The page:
A writer who doesn't know how to write? That is indeed ironic.
A blog post, that can't be that hard, right? I mean, what do you really have to do besides rant on about what you think about things, you know what I mean?
There's so many components to a good blog that it's actually intimidating.
For example, having an eye catching title. It's the first thing people see! You've gotta impress them right away or, honey, you've already lost your potential audience.
Not only drawing people in, but keeping them with you is another challenge bloggers face.
Luckily, sites such as this one operate to help you make sure you know just what things to try and work into your blog to make it as appealing as possible.
It's one of the many readings that I've had to do so far for my Literary Citizenship class that's beginning to help mold me into a more conscious citizen of the literary world.
What Is Literary Citizenship?
I can't tell you how many times I've been asked that. I'm still learning myself just what it means to be a literary citizen, but this is the general gist I have so far:
Reaching out into the literary community and helping other writers by promoting their work, being interested in what others are doing, so that you may make yourself known. When the time comes for you to need similar backing, if you've done your outreach right, you should have some connections to at least help you get started.
In one of the readings that we had to do, Chuck Sambuchino's "12 Principles of Platform," a main point of his was that "in giving, we receive."
That means we, as comrades in the literary community, must give recognition to others and their hard work in order to hopefully receive that same attention one day.
Being in this class will improve my own literary citizenship.
I'm in this class, honestly, because it is a mandatory class for my Creative Writing major. But the fact that it's mandatory does nothing to change the fact that I'm not excited to learn.
Making your way into such a competitive field that is only getting tighter and more selective is extremely hard. But I feel that at the end of this course, I'll be able to find the ways to make connections with other writers and find that elusive tunnel out into the writing world.
So How Do I Get Out There?
Well, you can start with something really simple:
Read a book and then write a review of it and post it online.
OR if technology still rocks your boat in all the wrong ways, review it the old fashioned way: by word of mouth.
I love being able to talk about a good book I just read. Or any of the books I have read.
And, although I am a meteorology minor, sometimes I like to talk about things other than the weather with people.
Some Stuff That's Helped
Last week, we had to read Austin Kleon's Steal Like An Artist. The book was not only original in its square, smaller pages, but in the fact that it was a very visual book.
What I took away from it, and will remember most, is that when we learn to write, we emulate our heroes. (Hence, we steal).
We copy styles, word choices, maybe even genres from our favorite authors until we learn to write ourselves. They are our grand stepping stones into the world of book writing.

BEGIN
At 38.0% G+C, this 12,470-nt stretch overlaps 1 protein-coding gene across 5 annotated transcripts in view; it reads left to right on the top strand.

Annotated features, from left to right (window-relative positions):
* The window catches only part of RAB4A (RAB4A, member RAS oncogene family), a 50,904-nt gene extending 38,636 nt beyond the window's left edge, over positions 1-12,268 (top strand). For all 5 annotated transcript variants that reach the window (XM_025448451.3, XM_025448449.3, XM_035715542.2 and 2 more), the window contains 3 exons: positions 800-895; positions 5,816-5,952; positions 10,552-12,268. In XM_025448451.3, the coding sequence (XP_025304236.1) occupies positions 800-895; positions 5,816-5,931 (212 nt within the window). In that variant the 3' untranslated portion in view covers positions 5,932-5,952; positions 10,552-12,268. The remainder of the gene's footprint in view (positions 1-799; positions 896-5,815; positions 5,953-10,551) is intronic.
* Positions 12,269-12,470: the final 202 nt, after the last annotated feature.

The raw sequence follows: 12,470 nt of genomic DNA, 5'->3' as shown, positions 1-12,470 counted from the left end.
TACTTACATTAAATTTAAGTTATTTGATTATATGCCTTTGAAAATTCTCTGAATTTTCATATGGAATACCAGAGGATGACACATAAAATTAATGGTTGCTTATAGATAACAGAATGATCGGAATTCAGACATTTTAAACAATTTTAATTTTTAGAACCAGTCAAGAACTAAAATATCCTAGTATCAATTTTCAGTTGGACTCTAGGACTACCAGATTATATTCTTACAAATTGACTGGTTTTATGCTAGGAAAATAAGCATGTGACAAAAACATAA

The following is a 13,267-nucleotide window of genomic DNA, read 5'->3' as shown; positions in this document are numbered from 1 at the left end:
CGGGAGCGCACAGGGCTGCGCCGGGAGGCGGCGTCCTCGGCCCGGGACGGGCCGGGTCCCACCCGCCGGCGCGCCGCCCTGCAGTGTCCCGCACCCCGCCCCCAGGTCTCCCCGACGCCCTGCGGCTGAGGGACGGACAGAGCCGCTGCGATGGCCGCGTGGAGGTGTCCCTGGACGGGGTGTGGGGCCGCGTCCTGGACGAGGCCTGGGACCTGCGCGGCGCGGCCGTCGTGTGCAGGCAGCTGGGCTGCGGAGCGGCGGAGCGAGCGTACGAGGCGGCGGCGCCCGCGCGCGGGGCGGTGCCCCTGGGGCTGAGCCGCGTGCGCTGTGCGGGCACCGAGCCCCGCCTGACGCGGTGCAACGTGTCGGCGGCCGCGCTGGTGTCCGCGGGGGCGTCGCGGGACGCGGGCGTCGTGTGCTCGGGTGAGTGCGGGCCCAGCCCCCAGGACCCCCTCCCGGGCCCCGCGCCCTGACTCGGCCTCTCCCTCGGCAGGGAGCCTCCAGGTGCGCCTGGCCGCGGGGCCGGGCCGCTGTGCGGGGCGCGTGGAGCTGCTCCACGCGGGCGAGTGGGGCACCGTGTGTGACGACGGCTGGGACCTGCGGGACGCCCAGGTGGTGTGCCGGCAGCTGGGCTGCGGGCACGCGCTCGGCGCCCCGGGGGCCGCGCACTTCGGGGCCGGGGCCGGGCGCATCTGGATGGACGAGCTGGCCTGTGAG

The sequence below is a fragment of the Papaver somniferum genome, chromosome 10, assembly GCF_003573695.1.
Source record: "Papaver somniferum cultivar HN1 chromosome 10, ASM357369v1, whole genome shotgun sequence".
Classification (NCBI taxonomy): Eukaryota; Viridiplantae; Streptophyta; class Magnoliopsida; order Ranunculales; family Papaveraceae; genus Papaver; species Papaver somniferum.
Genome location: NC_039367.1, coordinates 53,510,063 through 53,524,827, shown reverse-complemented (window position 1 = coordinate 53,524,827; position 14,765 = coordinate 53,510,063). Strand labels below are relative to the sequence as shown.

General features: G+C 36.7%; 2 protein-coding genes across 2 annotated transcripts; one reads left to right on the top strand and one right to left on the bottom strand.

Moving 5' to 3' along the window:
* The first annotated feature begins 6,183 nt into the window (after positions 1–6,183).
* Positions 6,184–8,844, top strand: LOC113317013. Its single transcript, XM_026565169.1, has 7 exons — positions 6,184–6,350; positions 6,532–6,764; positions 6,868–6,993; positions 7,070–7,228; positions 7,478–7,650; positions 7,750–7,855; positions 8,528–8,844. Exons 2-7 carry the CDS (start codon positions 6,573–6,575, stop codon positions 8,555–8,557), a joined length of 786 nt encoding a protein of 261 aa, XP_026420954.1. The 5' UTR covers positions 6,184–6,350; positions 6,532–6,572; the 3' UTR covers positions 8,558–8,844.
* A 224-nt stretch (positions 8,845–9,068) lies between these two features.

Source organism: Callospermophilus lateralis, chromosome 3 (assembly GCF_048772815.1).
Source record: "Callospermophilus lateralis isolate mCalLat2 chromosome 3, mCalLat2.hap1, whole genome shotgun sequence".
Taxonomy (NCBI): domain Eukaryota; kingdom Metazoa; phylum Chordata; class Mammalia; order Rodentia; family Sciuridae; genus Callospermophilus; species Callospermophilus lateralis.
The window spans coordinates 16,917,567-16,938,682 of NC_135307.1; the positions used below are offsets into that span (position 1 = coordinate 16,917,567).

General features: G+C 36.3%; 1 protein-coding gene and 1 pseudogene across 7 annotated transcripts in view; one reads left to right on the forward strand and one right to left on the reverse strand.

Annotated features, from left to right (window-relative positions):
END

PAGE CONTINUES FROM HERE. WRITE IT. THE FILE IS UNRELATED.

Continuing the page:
I know that I stole from Dean Koontz and learned how to write from him. I even wrote to him on multiple occasions and he responded! Not just a standard, pre-written letter, but he actually took the time to physically write a response himself.
And that meant the world to me.
So, as Kleon says, steal like an artist and use their knowledge to help find yourself in the writing world...but then give back! Send them a letter telling them how much you loved a book or something along those lines.
You're killing two birds with one stone.
We Do These Things Because They Are Hard
Yeah, that's a little JFK action in there for ya.
But his famous quote fits in perfectly with not only trying to land men on the moon, but also writing.
How can you compare space travel to simply writing?!
Easy: with words.
The point is, in Betsy Lerner's book, The Forest for the Trees, she discusses the writer's most feared thing: rejection.
DUHN DUHN DUHHHHHNNNN.
And while, yes, it may be a horrifying, crippling thing, she spins it in a more positive light.
She compares each stage of rejection as being just another stepping stone in the writing world.
You start out with informal letters; move onto informal letters with something scrawled on it, maybe an actual (although illegible) signature from an editor; then you get a letter with more comments; and finally the personal letter which may tell you to "try us again" or "give this a try" and so on.
That final personal letter, while still a rejection, is what Lerner compares to landing on the moon.
It's a GIANT leap and means that you're almost there! Keep up the faith, good writer. Don't settle for anything less than not only going to the moon, but returning home safely (hopefully with an offer by a publisher).
I completely love space beyond almost anything else in this world, and when she used this analogy, it really helped me to realize that rejection is a long, scary road, but eventually, with persistence and determination, success can and will be achieved.
We DID make it to the moon after all.
I want to not only emulate my favorite authors, but also my heroes of space travel.
The most important things to remember are that in this world of writing, you aren't alone. There is a whole big ocean of writers struggling to have themselves be known.
We all need to help each other.
Give, and ye shall receive.
Learn from your heroes and tell them so.
Reach out! Don't be silent. Talk to others, make yourself available. Make your own little writing community.
And most importantly, shoot for the moon. Because, c'mon, who doesn't want to go to the moon?
|Apollo 11 Astronauts|
Edwin "Buzz" Aldrin